Post-War Iraq: Foreign Contributions to Training, Peacekeeping, and Reconstruction
Securing and maintaining foreign contributions to the reconstruction and stabilization of Iraq has been a major priority for U.S. policymakers since the launch of Operation Iraqi Freedom in March 2003. This report tracks important changes in financial and personnel pledges from foreign governments since the August 19, 2003 bombing of the U.N. headquarters in Baghdad and major events since the fall of Baghdad on April 9, 2003. This report also discusses international efforts to train and equip the new Iraqi security forces. digital.library.unt.edu/ark:/67531/metacrs10431/
Iraq: Recent Developments in Reconstruction Assistance
Large-scale assistance programs are being undertaken by the United States following the war with Iraq. To fund such programs, in April 2003, Congress approved a $2.48 billion Iraq Relief and Reconstruction Fund (IRRF) in the FY2003 Supplemental Appropriation. In November 2003, the FY2004 Supplemental Appropriation provided an additional $18.4 billion for the IRRF. Many reconstruction efforts on the ground are underway, but security concerns have slowed progress considerably. Of the nearly $29 billion in appropriated funds from all accounts directed at reconstruction purposes, close to 40% is targeted at infrastructure projects -- roads, sanitation, electric power, oil production, etc. About 38% is used to train and equip Iraqi security forces. A range of programs -- accounting for roughly 22% of appropriations -- are in place to offer expert advice to the Iraqi government, establish business centers, rehabilitate schools and health clinics, provide school book and vaccinations, etc. digital.library.unt.edu/ark:/67531/metacrs10442/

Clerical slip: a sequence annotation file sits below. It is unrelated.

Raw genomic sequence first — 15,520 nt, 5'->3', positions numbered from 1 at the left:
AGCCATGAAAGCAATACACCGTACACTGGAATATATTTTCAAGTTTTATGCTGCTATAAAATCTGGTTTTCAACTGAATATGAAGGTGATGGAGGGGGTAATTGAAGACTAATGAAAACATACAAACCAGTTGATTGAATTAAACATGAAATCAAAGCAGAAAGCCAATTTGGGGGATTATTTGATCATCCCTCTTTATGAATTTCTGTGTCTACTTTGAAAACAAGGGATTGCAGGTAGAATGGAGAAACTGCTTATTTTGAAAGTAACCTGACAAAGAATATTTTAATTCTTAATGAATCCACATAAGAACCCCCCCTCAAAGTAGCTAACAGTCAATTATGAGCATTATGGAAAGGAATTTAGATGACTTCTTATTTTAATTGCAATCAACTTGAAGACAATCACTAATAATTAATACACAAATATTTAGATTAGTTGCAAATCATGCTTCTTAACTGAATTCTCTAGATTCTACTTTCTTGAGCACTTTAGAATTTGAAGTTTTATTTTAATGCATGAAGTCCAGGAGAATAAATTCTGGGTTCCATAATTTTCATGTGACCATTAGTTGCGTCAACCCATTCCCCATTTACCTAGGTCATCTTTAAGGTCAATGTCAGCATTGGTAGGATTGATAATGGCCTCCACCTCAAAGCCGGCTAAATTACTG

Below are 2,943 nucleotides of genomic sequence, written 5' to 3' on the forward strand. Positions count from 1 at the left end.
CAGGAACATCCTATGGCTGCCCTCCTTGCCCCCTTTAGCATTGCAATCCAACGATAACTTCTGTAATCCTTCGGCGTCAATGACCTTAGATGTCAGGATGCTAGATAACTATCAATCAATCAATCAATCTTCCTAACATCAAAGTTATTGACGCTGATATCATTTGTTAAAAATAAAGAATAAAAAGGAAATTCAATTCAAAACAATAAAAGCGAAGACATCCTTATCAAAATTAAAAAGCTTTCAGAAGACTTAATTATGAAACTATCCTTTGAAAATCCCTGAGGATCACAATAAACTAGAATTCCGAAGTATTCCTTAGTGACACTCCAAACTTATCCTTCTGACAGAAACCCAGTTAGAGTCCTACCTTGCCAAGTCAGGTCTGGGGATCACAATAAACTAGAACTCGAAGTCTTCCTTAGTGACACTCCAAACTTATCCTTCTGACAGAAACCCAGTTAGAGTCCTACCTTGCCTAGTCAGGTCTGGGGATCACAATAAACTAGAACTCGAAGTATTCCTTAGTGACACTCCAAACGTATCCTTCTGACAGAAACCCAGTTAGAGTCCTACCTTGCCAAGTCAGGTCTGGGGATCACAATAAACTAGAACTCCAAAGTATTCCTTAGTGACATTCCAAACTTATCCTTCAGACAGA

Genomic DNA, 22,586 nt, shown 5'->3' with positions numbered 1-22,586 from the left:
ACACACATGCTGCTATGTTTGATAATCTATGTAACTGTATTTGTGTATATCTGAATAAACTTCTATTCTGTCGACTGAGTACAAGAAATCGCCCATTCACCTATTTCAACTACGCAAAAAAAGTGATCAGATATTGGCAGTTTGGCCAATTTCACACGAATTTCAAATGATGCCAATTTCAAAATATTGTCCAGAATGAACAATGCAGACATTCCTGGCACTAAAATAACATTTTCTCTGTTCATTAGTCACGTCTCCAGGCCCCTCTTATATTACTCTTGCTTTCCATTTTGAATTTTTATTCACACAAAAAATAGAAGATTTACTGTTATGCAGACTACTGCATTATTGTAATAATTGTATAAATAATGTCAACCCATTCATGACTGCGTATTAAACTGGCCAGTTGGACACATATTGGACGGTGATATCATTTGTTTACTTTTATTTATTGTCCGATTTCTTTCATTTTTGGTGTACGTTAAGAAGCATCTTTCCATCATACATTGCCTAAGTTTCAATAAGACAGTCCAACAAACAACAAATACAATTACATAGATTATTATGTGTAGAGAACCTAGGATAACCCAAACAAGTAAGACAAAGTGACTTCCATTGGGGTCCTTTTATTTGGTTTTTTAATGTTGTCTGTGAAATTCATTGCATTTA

Iraq: Recent Developments in Reconstruction Assistance
Large-scale assistance programs are being undertaken by the United States following the war with Iraq. To fund such programs, in April 2003, Congress approved a $2.48 billion Iraq Relief and Reconstruction Fund (IRRF) in the FY2003 Supplemental Appropriation. Additional and similar funding is also outlined in this report. Many reconstruction efforts in Iraq -- including infrastructure projects, the training and equipping of Iraqi security forces, and general political and societal reinforcement -- are underway, but security concerns have slowed progress considerably. digital.library.unt.edu/ark:/67531/metacrs10444/